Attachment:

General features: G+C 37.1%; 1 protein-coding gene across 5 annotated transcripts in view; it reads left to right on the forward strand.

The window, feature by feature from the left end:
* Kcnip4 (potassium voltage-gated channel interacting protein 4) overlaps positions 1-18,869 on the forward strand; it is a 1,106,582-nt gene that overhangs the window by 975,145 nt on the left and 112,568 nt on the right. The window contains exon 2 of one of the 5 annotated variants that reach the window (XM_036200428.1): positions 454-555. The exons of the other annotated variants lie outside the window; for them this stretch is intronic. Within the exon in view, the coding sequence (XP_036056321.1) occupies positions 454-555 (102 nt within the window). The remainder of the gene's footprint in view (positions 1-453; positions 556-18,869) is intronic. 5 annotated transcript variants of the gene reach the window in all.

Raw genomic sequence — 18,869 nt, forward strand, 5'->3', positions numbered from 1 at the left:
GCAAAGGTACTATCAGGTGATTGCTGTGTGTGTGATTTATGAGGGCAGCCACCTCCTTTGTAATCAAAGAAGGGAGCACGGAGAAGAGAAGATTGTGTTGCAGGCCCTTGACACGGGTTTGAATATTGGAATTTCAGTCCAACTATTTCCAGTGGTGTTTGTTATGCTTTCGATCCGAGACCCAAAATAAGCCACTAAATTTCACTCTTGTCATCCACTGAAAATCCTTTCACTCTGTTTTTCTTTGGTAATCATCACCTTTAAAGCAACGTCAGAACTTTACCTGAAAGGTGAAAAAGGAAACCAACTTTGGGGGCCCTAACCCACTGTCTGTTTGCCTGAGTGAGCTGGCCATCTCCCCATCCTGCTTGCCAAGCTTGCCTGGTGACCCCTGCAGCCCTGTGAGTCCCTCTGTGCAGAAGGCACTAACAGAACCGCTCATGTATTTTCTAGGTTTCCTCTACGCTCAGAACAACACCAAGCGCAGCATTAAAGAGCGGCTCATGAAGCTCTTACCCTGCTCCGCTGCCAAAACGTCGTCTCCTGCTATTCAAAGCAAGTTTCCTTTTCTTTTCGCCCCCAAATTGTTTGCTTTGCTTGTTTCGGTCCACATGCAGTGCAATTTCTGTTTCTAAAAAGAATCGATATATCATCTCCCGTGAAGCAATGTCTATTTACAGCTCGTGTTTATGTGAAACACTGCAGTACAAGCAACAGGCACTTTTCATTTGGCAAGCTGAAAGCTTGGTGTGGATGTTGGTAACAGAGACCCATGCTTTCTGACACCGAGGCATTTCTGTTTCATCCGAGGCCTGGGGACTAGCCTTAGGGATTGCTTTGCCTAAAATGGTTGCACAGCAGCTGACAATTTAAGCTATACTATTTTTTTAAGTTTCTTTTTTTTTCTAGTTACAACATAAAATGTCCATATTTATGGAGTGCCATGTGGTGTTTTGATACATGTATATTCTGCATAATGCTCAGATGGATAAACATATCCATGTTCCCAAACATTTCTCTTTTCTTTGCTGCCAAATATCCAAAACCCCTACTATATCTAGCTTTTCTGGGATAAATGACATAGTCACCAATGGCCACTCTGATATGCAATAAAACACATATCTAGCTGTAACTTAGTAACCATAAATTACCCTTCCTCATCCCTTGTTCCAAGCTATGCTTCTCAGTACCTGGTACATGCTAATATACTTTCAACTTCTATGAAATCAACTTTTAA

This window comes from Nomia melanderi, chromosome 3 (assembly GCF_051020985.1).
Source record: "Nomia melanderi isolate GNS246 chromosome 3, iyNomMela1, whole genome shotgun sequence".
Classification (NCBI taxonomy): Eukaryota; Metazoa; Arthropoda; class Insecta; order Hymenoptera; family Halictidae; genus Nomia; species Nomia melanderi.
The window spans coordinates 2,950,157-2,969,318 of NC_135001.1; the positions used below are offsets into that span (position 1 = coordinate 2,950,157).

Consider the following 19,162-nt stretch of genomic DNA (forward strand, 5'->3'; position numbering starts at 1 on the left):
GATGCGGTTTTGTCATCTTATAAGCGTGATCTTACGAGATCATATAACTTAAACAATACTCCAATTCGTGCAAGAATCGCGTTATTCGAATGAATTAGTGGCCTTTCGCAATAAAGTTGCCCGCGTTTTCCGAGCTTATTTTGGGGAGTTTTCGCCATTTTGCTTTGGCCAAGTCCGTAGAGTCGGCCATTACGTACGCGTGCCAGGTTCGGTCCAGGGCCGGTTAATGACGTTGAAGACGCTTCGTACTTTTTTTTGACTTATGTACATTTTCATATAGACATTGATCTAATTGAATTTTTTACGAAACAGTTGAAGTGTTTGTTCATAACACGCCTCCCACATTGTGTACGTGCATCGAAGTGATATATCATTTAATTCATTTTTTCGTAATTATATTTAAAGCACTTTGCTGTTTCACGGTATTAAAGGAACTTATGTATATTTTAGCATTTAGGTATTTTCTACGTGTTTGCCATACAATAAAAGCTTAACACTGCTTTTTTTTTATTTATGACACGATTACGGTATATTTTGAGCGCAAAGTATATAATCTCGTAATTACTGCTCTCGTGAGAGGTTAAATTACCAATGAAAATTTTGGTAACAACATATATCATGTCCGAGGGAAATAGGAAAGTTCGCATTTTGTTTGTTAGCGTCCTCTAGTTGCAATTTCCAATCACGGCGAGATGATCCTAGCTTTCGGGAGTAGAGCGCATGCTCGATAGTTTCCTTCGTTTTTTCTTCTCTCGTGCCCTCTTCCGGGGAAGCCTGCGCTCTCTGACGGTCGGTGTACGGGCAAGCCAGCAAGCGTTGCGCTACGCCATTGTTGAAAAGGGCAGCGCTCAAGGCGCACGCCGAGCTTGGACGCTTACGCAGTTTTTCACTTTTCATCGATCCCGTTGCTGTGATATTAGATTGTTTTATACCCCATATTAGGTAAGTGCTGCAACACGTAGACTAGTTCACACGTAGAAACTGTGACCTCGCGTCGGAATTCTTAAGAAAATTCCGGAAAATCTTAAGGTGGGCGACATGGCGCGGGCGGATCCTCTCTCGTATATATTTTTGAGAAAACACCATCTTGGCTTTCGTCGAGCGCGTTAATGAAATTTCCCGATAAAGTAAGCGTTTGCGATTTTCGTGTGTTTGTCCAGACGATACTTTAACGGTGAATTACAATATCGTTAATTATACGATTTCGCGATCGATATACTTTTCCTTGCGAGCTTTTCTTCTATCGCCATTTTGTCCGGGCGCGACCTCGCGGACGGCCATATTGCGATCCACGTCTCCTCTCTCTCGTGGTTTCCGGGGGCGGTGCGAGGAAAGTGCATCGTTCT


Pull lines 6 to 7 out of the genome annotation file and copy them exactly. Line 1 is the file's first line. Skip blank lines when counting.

This window comes from Nomia melanderi, chromosome 3 (assembly GCF_051020985.1).
Source record: "Nomia melanderi isolate GNS246 chromosome 3, iyNomMela1, whole genome shotgun sequence".